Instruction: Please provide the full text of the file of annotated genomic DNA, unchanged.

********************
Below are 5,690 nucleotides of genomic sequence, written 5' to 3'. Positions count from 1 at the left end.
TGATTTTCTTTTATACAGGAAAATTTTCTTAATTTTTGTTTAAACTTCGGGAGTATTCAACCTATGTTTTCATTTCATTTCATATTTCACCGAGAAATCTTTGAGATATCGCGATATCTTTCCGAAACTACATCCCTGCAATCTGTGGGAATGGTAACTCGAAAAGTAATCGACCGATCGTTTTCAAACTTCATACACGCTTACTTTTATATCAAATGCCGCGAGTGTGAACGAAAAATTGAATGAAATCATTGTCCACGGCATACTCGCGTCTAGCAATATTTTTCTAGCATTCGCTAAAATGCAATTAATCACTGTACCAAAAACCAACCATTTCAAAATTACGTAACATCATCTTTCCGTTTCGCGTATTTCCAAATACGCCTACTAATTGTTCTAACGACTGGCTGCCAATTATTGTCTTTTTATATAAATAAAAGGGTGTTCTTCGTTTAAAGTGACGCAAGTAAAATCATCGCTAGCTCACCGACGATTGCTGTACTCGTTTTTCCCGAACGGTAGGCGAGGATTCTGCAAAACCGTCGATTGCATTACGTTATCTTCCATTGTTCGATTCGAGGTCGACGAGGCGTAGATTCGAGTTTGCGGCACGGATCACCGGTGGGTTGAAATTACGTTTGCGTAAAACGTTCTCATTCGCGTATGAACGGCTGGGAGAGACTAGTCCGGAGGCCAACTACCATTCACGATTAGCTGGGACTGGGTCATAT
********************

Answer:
Below are 5,690 nucleotides of genomic sequence, written 5' to 3'. Positions count from 1 at the left end.
TGATTTTCTTTTATACAGGAAAATTTTCTTAATTTTTGTTTAAACTTCGGGAGTATTCAACCTATGTTTTCATTTCATTTCATATTTCACCGAGAAATCTTTGAGATATCGCGATATCTTTCCGAAACTACATCCCTGCAATCTGTGGGAATGGTAACTCGAAAAGTAATCGACCGATCGTTTTCAAACTTCATACACGCTTACTTTTATATCAAATGCCGCGAGTGTGAACGAAAAATTGAATGAAATCATTGTCCACGGCATACTCGCGTCTAGCAATATTTTTCTAGCATTCGCTAAAATGCAATTAATCACTGTACCAAAAACCAACCATTTCAAAATTACGTAACATCATCTTTCCGTTTCGCGTATTTCCAAATACGCCTACTAATTGTTCTAACGACTGGCTGCCAATTATTGTCTTTTTATATAAATAAAAGGGTGTTCTTCGTTTAAAGTGACGCAAGTAAAATCATCGCTAGCTCACCGACGATTGCTGTACTCGTTTTTCCCGAACGGTAGGCGAGGATTCTGCAAAACCGTCGATTGCATTACGTTATCTTCCATTGTTCGATTCGAGGTCGACGAGGCGTAGATTCGAGTTTGCGGCACGGATCACCGGTGGGTTGAAATTACGTTTGCGTAAAACGTTCTCATTCGCGTATGAACGGCTGGGAGAGACTAGTCCGGAGGCCAACTACCATTCACGATTAGCTGGGACTGGGTCATAT